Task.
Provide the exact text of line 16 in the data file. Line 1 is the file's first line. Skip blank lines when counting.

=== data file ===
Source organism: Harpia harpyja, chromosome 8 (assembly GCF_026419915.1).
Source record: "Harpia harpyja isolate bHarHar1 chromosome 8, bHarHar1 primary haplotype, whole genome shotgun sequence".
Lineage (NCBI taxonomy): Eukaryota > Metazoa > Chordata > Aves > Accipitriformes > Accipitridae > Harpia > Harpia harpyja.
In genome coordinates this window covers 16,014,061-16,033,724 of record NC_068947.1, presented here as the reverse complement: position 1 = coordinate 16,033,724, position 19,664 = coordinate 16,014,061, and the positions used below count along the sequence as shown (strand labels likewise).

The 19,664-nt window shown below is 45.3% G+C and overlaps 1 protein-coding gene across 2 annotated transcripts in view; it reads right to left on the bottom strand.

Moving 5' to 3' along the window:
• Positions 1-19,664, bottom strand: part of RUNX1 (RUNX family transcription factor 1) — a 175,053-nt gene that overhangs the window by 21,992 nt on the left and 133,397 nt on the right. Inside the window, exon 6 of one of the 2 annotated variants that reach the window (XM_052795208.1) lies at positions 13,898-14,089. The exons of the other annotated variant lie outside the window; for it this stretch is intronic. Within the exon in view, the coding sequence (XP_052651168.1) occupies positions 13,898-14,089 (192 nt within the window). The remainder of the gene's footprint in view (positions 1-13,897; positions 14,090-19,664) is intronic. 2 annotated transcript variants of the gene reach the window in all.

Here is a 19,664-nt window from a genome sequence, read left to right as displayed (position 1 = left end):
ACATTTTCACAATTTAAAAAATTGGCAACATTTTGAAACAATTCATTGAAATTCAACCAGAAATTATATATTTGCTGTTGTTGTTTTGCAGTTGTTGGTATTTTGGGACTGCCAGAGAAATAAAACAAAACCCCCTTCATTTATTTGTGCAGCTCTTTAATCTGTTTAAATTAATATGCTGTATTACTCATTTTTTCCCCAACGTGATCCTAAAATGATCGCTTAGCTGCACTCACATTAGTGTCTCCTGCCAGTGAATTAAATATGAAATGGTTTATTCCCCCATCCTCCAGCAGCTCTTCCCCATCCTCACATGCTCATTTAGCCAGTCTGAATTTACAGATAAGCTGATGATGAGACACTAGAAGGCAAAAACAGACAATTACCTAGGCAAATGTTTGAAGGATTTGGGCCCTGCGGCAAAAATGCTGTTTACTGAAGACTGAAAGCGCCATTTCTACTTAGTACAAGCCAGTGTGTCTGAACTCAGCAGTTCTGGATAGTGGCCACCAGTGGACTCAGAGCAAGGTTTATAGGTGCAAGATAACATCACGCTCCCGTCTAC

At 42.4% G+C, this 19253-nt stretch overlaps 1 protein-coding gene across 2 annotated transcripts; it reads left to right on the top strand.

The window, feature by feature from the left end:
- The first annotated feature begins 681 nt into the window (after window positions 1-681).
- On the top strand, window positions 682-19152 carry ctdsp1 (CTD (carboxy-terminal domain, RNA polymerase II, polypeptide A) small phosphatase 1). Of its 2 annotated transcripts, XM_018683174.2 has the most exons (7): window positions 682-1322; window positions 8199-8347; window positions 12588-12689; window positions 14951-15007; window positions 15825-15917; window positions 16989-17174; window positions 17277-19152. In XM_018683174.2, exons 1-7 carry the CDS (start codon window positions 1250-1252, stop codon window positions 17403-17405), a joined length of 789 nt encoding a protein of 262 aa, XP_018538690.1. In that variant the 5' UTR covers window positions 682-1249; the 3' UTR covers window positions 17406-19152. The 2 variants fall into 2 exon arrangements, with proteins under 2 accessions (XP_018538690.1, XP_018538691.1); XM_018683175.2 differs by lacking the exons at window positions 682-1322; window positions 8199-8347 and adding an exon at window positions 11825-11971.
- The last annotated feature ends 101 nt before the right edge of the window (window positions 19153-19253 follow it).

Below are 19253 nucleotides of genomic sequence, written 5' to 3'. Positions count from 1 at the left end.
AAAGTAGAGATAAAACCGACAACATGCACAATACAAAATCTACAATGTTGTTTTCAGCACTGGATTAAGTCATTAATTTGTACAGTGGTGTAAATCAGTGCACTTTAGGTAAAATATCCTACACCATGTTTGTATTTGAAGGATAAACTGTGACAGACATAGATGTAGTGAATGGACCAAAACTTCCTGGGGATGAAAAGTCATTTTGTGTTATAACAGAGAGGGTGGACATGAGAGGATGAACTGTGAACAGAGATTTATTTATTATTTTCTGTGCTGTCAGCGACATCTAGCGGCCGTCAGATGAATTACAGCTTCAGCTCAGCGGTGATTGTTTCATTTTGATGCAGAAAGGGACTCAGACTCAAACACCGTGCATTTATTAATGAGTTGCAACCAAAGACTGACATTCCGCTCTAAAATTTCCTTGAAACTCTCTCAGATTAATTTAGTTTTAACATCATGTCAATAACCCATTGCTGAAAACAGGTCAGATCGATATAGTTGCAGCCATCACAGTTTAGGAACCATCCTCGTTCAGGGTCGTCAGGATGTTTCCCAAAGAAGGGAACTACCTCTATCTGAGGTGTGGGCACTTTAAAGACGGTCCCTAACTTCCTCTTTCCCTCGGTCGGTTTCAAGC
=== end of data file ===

AAAGTAGAGATAAAACCGACAACATGCACAATACAAAATCTACAATGTTGTTTTCAGCACTGGATTAAGTCATTAATTTGTACAGTGGTGTAAATCAGTGCACTTTAGGTAAAATATCCTACACCATGTTTGTATTTGAAGGATAAACTGTGACAGACATAGATGTAGTGAATGGACCAAAACTTCCTGGGGATGAAAAGTCATTTTGTGTTATAACAGAGAGGGTGGACATGAGAGGATGAACTGTGAACAGAGATTTATTTATTATTTTCTGTGCTGTCAGCGACATCTAGCGGCCGTCAGATGAATTACAGCTTCAGCTCAGCGGTGATTGTTTCATTTTGATGCAGAAAGGGACTCAGACTCAAACACCGTGCATTTATTAATGAGTTGCAACCAAAGACTGACATTCCGCTCTAAAATTTCCTTGAAACTCTCTCAGATTAATTTAGTTTTAACATCATGTCAATAACCCATTGCTGAAAACAGGTCAGATCGATATAGTTGCAGCCATCACAGTTTAGGAACCATCCTCGTTCAGGGTCGTCAGGATGTTTCCCAAAGAAGGGAACTACCTCTATCTGAGGTGTGGGCACTTTAAAGACGGTCCCTAACTTCCTCTTTCCCTCGGTCGGTTTCAAGC